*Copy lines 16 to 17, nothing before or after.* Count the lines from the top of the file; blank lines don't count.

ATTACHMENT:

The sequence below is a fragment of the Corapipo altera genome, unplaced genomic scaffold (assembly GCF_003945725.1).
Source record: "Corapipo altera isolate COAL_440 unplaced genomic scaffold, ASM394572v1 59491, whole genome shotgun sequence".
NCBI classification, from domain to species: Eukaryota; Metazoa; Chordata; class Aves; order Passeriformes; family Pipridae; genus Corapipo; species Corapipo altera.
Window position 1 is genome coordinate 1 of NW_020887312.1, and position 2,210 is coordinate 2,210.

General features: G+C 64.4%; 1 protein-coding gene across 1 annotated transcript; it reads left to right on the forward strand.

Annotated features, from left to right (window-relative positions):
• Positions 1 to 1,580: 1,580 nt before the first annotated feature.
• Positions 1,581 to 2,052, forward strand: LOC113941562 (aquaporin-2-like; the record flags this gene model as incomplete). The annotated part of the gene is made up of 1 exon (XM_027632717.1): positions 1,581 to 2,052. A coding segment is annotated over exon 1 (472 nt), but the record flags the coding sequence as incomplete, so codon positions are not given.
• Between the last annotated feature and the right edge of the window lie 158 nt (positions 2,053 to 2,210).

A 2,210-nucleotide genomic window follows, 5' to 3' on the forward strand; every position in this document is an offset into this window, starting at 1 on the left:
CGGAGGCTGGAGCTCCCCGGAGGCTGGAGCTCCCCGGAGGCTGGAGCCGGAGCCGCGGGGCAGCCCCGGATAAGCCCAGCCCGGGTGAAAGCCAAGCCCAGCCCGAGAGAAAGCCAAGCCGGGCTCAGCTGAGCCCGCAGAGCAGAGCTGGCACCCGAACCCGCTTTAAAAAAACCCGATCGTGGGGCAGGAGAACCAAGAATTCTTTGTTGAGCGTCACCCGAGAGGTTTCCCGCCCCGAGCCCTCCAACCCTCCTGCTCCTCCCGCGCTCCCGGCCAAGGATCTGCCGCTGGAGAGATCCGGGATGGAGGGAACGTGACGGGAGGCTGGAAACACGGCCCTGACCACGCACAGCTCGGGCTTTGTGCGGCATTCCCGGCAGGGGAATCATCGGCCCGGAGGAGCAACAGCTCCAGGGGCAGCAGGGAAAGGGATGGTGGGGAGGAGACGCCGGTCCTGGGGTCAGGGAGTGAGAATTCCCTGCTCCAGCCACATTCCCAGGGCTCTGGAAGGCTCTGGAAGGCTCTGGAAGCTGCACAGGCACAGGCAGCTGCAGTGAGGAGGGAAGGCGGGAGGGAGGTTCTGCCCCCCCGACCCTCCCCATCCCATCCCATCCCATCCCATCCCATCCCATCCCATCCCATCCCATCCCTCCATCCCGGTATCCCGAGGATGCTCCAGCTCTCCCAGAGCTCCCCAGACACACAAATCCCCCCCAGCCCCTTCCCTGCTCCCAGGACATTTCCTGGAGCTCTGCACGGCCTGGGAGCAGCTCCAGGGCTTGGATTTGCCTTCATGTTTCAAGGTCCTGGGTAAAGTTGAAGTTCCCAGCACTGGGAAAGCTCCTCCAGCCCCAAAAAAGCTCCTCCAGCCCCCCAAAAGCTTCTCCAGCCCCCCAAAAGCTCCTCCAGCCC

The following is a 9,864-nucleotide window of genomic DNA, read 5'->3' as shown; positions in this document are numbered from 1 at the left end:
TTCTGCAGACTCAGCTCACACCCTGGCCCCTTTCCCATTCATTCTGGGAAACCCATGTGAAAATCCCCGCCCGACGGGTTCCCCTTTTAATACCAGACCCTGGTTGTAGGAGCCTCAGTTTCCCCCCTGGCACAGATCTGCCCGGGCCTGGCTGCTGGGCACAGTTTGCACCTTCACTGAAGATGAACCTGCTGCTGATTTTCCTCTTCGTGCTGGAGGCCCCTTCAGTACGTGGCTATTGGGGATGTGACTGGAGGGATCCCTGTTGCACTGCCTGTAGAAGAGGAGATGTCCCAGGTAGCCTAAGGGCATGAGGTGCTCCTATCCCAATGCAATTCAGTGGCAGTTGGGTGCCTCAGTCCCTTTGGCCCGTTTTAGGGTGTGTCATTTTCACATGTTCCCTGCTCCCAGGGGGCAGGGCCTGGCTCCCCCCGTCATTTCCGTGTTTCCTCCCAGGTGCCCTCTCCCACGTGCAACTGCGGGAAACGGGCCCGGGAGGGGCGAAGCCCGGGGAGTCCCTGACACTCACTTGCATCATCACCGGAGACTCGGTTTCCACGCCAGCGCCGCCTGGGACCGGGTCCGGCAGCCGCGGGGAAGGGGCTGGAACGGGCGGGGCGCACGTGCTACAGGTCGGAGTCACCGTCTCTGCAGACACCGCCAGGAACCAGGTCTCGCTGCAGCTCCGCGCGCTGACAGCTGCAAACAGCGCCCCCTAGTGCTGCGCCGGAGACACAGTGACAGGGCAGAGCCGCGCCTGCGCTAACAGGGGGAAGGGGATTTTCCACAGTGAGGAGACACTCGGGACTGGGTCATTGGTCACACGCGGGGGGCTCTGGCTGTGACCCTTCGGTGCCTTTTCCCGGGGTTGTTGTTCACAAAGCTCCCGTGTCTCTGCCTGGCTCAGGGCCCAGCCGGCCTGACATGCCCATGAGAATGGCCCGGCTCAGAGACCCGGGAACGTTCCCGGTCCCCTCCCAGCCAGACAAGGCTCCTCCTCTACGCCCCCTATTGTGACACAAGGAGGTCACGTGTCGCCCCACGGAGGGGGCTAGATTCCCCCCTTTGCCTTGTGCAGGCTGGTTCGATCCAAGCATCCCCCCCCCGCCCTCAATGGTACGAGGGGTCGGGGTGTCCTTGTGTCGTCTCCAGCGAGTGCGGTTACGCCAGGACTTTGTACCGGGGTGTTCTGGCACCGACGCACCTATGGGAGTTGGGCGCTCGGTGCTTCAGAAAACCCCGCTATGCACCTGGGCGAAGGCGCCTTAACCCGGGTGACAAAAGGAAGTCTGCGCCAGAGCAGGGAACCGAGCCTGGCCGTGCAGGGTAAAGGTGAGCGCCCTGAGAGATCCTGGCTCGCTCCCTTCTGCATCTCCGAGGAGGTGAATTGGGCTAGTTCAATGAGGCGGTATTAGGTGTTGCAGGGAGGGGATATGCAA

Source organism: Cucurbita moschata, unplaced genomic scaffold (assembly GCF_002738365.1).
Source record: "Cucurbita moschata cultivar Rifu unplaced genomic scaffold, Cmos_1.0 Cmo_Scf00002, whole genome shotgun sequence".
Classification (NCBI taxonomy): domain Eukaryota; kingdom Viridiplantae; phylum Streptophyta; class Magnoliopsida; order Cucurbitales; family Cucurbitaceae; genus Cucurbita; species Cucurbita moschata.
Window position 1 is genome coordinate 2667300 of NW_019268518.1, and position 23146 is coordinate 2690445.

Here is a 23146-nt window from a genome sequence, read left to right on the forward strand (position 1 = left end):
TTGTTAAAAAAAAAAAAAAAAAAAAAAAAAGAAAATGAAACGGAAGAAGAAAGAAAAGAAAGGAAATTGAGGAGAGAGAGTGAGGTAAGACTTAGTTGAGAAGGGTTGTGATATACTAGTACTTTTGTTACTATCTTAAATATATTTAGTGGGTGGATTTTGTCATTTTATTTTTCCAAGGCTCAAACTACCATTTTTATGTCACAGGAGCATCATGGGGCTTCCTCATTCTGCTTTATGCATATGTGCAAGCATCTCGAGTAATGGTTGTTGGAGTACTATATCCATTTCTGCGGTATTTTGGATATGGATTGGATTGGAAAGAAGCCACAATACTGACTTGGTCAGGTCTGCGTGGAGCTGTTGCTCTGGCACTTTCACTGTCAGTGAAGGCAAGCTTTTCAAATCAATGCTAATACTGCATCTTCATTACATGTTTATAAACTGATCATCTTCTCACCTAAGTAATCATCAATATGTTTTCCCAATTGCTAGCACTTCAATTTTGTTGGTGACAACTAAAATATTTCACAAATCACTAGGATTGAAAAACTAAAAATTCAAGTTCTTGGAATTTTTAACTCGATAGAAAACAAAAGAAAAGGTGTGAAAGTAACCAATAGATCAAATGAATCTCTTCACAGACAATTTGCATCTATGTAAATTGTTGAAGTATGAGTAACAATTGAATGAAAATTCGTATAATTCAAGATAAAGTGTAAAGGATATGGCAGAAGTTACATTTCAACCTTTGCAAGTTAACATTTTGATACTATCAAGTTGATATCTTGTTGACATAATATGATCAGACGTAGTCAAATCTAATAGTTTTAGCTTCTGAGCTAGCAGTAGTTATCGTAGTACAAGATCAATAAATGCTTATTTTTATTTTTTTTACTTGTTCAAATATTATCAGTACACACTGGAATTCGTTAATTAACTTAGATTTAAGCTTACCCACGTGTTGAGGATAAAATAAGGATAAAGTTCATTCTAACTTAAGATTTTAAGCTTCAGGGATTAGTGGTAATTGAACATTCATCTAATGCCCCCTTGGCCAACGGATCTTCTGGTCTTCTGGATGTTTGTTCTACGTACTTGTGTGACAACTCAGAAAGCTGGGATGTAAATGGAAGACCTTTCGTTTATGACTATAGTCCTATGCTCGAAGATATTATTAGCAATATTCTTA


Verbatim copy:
Classification (NCBI taxonomy): domain Eukaryota; kingdom Viridiplantae; phylum Streptophyta; class Magnoliopsida; order Cucurbitales; family Cucurbitaceae; genus Cucurbita; species Cucurbita moschata.
Window position 1 is genome coordinate 2667300 of NW_019268518.1, and position 23146 is coordinate 2690445.